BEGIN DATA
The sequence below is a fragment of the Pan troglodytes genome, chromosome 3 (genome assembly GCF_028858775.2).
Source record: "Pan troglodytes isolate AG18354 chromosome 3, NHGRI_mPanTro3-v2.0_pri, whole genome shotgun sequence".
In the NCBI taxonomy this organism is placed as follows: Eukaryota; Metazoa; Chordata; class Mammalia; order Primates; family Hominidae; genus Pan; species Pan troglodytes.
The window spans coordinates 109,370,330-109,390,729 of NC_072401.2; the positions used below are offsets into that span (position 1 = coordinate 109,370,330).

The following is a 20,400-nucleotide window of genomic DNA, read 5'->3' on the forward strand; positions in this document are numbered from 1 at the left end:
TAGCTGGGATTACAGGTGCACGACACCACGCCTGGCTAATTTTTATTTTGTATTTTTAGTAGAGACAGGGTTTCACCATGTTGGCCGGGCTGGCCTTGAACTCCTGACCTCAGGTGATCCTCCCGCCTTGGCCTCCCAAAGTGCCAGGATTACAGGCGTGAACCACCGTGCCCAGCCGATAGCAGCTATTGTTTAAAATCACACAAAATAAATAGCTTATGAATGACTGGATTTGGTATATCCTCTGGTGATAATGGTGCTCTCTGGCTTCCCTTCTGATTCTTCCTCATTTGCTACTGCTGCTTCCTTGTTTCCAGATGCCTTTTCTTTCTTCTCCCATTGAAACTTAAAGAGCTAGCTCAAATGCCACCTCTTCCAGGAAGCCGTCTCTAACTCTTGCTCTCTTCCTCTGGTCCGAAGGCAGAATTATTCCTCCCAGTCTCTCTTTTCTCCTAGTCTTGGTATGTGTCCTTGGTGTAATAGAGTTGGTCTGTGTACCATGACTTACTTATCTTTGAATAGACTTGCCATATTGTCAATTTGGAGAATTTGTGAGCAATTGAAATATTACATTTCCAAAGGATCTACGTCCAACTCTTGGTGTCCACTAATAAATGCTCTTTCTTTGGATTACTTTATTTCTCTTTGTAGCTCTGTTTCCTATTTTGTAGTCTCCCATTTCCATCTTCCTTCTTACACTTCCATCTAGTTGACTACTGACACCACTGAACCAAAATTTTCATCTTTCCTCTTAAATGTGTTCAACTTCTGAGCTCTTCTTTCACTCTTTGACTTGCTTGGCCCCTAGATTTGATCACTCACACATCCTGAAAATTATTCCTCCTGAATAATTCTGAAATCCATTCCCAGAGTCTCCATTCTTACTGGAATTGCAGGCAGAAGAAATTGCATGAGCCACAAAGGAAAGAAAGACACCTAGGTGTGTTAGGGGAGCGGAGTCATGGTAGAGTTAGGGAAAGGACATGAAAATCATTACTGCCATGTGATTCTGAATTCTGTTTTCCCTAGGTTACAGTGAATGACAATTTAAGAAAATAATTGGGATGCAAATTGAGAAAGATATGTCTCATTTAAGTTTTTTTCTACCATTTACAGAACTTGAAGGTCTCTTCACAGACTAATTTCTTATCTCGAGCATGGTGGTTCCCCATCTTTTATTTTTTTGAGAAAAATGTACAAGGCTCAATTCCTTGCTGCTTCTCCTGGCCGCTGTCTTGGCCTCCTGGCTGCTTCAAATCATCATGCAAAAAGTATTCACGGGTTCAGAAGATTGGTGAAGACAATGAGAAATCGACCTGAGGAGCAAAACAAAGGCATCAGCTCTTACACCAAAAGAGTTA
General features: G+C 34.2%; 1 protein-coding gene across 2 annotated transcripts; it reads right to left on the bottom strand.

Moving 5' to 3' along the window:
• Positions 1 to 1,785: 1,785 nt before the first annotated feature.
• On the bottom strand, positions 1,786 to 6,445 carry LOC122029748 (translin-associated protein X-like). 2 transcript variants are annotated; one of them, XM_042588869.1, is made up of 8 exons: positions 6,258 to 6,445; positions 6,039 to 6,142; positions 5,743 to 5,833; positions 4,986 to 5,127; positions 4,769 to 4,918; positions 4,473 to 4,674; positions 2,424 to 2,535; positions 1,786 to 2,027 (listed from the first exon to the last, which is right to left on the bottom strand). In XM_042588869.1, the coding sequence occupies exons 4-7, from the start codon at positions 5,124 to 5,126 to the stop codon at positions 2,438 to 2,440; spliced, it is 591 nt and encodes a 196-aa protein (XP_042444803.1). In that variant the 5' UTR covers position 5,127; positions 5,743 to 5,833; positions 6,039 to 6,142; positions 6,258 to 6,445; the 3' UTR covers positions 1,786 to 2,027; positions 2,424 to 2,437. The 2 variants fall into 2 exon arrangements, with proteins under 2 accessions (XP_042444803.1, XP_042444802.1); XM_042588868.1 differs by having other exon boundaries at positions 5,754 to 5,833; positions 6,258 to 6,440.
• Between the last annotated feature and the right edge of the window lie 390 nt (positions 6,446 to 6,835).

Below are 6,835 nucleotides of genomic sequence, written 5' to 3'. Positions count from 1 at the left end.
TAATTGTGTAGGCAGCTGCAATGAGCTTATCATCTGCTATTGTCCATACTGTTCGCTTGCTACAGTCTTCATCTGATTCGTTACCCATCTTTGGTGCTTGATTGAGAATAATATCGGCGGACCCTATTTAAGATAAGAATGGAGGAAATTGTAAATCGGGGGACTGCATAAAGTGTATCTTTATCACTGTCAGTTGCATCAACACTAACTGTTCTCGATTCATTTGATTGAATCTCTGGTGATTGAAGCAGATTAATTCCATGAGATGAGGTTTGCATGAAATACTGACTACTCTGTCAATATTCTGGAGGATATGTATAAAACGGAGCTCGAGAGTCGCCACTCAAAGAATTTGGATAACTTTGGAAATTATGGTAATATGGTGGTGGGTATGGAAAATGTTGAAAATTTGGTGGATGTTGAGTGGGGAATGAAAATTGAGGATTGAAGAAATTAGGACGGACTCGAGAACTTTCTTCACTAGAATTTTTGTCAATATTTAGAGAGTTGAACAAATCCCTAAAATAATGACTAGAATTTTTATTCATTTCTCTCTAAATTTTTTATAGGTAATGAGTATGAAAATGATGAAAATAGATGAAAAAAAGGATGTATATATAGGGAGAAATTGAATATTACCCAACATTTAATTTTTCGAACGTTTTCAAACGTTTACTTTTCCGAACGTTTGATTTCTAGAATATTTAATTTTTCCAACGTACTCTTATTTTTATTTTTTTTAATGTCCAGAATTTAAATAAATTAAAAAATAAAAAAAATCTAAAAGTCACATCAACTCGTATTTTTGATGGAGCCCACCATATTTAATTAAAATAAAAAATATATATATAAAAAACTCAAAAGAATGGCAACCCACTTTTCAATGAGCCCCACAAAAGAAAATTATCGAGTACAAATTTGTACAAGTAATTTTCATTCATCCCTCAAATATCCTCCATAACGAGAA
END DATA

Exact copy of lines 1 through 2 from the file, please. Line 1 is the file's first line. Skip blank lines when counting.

The sequence below is a fragment of the Pan troglodytes genome, chromosome 3 (genome assembly GCF_028858775.2).
Source record: "Pan troglodytes isolate AG18354 chromosome 3, NHGRI_mPanTro3-v2.0_pri, whole genome shotgun sequence".